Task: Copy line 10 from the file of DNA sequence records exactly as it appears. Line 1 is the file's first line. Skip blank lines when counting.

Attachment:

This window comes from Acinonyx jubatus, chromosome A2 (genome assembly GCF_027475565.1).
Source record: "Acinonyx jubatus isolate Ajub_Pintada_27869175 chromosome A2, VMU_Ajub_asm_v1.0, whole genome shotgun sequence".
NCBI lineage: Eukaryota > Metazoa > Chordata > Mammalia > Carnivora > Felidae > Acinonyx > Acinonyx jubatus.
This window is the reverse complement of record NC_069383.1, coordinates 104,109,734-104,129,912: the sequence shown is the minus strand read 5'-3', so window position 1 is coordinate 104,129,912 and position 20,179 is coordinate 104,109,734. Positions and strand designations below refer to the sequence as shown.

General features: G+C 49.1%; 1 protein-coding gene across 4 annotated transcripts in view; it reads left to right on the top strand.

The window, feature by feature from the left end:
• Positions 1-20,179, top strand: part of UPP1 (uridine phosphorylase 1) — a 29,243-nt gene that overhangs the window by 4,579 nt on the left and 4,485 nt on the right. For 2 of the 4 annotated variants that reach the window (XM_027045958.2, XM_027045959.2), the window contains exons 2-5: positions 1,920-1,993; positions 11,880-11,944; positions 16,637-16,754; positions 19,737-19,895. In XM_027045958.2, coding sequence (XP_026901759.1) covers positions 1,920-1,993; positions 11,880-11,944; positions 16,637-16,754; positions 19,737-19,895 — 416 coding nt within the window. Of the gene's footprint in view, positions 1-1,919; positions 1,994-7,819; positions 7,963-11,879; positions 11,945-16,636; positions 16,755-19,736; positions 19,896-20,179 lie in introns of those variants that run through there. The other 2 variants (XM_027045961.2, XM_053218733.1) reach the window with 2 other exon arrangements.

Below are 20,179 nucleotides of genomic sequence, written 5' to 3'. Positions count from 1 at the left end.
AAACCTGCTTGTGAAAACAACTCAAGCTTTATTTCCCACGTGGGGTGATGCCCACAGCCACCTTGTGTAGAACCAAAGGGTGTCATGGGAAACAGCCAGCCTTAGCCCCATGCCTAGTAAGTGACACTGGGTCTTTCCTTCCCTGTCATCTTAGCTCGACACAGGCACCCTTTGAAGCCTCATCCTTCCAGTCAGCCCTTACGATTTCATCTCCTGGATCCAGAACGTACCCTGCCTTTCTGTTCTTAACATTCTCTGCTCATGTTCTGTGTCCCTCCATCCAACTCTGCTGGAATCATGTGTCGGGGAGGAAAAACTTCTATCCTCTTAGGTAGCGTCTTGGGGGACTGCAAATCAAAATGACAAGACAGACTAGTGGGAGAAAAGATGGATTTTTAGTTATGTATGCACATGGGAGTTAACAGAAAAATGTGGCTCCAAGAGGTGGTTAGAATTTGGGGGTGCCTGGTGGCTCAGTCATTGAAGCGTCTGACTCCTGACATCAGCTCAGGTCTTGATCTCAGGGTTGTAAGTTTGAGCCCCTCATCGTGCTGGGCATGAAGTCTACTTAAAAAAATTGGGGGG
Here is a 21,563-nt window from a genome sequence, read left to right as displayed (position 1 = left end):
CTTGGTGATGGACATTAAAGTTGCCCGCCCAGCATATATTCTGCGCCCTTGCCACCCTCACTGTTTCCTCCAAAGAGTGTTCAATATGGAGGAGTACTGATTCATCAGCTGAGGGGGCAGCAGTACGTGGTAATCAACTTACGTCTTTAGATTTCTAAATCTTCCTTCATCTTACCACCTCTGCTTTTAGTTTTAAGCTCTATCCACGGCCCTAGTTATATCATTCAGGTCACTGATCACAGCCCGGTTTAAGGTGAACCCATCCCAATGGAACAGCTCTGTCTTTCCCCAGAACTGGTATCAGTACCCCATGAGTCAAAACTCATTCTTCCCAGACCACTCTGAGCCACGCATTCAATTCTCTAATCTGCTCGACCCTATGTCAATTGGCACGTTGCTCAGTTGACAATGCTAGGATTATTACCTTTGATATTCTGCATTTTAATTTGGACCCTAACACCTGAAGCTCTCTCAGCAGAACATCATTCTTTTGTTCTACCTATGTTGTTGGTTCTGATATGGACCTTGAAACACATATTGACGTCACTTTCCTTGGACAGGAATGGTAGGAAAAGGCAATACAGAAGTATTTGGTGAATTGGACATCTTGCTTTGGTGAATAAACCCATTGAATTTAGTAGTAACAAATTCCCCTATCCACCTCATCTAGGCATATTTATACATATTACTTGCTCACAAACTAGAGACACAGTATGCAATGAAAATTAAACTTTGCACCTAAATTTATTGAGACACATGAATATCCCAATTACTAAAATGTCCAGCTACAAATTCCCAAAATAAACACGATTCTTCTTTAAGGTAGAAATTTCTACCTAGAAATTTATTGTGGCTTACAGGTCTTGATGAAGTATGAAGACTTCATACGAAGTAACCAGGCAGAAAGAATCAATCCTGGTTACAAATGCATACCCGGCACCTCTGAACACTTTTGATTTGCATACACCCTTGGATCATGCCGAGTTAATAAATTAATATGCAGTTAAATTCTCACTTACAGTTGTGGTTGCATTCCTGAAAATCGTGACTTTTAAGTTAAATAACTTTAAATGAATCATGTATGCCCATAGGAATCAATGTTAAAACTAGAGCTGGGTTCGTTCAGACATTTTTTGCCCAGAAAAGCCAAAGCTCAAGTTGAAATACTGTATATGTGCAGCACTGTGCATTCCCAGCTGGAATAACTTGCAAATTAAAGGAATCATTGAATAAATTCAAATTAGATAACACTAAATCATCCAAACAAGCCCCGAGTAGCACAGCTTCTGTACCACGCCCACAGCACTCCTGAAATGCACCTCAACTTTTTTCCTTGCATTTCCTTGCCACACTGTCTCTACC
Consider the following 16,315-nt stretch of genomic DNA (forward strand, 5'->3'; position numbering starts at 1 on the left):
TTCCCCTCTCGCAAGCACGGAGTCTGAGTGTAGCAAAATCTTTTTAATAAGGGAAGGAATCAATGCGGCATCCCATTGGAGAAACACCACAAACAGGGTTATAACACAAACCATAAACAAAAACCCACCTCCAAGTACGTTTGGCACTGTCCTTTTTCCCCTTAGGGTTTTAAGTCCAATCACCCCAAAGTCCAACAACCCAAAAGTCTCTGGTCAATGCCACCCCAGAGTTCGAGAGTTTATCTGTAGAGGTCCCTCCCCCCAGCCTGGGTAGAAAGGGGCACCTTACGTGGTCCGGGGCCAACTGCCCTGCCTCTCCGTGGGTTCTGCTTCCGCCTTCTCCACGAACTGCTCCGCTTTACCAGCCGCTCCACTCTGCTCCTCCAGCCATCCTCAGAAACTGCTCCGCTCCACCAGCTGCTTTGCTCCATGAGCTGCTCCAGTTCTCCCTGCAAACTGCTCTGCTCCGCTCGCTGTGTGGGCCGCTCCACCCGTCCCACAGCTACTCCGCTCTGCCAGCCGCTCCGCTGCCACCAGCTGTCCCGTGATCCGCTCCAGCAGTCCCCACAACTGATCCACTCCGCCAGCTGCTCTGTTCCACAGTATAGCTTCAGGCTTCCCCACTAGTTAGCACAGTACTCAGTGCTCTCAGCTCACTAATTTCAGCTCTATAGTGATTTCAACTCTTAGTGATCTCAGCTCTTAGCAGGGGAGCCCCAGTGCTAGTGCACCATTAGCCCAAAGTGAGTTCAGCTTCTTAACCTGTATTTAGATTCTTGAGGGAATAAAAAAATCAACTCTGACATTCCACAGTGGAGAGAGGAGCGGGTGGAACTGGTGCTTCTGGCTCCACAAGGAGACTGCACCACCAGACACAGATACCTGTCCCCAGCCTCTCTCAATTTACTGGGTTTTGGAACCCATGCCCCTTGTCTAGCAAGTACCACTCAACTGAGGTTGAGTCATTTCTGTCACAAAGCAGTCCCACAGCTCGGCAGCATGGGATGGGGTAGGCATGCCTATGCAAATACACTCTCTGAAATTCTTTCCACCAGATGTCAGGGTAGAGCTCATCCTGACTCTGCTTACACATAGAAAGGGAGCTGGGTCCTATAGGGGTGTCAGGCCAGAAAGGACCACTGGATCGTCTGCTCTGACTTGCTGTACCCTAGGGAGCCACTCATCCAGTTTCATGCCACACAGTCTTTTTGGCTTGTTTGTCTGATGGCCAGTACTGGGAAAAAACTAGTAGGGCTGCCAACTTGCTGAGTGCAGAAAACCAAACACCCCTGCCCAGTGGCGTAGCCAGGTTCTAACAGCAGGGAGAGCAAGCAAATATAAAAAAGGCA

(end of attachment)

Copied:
Here is a 21,563-nt window from a genome sequence, read left to right as displayed (position 1 = left end):